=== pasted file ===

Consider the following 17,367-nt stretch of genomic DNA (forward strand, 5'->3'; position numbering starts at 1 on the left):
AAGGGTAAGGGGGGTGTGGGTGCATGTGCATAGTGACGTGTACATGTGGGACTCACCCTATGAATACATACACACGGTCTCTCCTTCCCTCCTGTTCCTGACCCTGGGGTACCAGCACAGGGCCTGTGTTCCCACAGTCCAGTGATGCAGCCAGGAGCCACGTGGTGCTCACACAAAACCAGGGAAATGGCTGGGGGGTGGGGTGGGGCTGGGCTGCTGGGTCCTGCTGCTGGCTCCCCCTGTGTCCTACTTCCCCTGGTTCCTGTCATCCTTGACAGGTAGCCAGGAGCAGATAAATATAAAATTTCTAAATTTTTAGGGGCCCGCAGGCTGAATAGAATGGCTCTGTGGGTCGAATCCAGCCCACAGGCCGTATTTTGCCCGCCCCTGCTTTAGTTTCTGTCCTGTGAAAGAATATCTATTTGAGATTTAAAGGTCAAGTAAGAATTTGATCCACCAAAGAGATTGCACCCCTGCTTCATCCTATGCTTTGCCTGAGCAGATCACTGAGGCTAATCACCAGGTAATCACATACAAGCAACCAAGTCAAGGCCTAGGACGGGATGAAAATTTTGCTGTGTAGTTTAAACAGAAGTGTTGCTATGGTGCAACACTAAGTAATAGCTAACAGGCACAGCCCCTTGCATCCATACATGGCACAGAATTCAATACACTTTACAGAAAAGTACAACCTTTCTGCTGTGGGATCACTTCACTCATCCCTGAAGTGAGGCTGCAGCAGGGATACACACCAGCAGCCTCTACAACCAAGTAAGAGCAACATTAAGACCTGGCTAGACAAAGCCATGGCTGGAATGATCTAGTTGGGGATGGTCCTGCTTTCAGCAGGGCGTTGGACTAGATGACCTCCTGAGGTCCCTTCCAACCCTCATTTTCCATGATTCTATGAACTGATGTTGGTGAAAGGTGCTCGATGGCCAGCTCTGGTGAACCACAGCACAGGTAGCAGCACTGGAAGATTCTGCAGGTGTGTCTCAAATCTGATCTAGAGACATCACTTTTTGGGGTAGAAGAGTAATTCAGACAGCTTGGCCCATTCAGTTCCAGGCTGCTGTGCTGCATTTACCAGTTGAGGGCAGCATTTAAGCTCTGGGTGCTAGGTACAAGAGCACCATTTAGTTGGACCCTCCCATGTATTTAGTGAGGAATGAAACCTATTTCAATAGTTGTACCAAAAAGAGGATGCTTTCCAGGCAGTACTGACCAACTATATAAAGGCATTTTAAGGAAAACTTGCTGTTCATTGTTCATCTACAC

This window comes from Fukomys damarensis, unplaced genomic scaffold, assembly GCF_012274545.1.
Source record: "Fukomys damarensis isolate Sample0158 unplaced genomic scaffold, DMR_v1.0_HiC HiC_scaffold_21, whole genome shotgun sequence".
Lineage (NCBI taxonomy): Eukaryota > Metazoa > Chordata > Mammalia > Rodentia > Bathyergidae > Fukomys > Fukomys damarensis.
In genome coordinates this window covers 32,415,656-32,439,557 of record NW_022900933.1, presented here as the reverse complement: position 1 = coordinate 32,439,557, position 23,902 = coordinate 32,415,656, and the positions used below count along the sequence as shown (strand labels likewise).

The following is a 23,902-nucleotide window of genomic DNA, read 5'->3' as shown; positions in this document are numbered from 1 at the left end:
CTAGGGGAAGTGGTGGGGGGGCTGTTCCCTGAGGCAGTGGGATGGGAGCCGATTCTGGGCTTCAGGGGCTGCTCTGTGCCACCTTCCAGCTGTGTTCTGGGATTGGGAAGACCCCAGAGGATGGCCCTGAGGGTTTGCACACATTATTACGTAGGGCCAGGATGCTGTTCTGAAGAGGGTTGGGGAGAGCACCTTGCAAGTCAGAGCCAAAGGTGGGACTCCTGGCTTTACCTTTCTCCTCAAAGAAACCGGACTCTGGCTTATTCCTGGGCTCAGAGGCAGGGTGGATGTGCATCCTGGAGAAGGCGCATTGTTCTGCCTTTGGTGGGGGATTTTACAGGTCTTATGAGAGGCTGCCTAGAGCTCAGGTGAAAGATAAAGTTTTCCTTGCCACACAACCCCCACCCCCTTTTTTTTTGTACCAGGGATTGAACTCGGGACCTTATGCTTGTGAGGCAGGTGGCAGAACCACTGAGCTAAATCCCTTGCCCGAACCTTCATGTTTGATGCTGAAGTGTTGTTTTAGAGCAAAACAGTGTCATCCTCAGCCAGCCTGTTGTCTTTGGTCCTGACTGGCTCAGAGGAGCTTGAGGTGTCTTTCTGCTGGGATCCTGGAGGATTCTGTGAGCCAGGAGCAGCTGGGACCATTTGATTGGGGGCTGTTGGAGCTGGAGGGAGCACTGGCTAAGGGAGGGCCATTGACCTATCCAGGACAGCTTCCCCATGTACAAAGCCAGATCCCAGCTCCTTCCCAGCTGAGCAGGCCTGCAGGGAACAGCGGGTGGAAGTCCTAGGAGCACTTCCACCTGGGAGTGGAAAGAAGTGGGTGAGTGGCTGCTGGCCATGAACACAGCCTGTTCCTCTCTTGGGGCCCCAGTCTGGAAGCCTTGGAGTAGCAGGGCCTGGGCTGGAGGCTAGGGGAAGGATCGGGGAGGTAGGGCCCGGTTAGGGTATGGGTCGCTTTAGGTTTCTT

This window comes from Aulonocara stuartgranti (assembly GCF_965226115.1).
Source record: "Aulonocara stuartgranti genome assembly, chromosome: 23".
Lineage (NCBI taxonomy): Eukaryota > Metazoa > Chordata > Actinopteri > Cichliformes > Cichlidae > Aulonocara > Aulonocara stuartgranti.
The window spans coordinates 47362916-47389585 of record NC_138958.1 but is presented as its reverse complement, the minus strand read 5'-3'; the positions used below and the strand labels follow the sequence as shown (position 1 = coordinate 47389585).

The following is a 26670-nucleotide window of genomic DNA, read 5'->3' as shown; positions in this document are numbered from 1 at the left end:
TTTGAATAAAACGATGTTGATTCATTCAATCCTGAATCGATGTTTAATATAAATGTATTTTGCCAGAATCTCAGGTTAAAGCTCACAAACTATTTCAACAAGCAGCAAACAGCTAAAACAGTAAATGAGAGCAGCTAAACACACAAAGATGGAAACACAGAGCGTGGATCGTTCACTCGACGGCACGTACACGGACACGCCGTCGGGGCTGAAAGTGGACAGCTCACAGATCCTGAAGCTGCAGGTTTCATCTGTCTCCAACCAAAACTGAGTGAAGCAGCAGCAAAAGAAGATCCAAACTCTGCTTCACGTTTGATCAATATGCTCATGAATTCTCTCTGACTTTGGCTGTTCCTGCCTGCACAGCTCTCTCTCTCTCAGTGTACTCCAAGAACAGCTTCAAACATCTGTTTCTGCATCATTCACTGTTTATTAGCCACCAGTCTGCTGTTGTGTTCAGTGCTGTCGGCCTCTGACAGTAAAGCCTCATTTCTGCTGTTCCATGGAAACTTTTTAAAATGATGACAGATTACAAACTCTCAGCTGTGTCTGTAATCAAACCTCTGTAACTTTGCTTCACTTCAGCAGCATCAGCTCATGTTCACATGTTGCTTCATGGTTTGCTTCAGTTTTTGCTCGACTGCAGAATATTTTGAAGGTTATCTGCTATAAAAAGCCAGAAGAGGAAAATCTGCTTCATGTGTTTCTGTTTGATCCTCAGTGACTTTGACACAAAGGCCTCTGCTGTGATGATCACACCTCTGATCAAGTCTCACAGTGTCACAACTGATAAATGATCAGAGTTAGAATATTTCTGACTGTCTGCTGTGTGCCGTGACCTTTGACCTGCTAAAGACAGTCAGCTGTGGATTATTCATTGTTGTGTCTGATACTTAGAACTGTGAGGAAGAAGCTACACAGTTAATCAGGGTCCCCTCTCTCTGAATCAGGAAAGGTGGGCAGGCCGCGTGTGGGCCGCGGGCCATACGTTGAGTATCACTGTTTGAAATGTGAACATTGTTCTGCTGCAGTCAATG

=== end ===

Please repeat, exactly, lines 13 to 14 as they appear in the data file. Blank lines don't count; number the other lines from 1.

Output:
The following is a 26670-nucleotide window of genomic DNA, read 5'->3' as shown; positions in this document are numbered from 1 at the left end:
TTTGAATAAAACGATGTTGATTCATTCAATCCTGAATCGATGTTTAATATAAATGTATTTTGCCAGAATCTCAGGTTAAAGCTCACAAACTATTTCAACAAGCAGCAAACAGCTAAAACAGTAAATGAGAGCAGCTAAACACACAAAGATGGAAACACAGAGCGTGGATCGTTCACTCGACGGCACGTACACGGACACGCCGTCGGGGCTGAAAGTGGACAGCTCACAGATCCTGAAGCTGCAGGTTTCATCTGTCTCCAACCAAAACTGAGTGAAGCAGCAGCAAAAGAAGATCCAAACTCTGCTTCACGTTTGATCAATATGCTCATGAATTCTCTCTGACTTTGGCTGTTCCTGCCTGCACAGCTCTCTCTCTCTCAGTGTACTCCAAGAACAGCTTCAAACATCTGTTTCTGCATCATTCACTGTTTATTAGCCACCAGTCTGCTGTTGTGTTCAGTGCTGTCGGCCTCTGACAGTAAAGCCTCATTTCTGCTGTTCCATGGAAACTTTTTAAAATGATGACAGATTACAAACTCTCAGCTGTGTCTGTAATCAAACCTCTGTAACTTTGCTTCACTTCAGCAGCATCAGCTCATGTTCACATGTTGCTTCATGGTTTGCTTCAGTTTTTGCTCGACTGCAGAATATTTTGAAGGTTATCTGCTATAAAAAGCCAGAAGAGGAAAATCTGCTTCATGTGTTTCTGTTTGATCCTCAGTGACTTTGACACAAAGGCCTCTGCTGTGATGATCACACCTCTGATCAAGTCTCACAGTGTCACAACTGATAAATGATCAGAGTTAGAATATTTCTGACTGTCTGCTGTGTGCCGTGACCTTTGACCTGCTAAAGACAGTCAGCTGTGGATTATTCATTGTTGTGTCTGATACTTAGAACTGTGAGGAAGAAGCTACACAGTTAATCAGGGTCCCCTCTCTCTGAATCAGGAAAGGTGGGCAGGCCGCGTGTGGGCCGCGGGCCATACGTTGAGTATCACTGTTTGAAATGTGAACATTGTTCTGCTGCAGTCAATG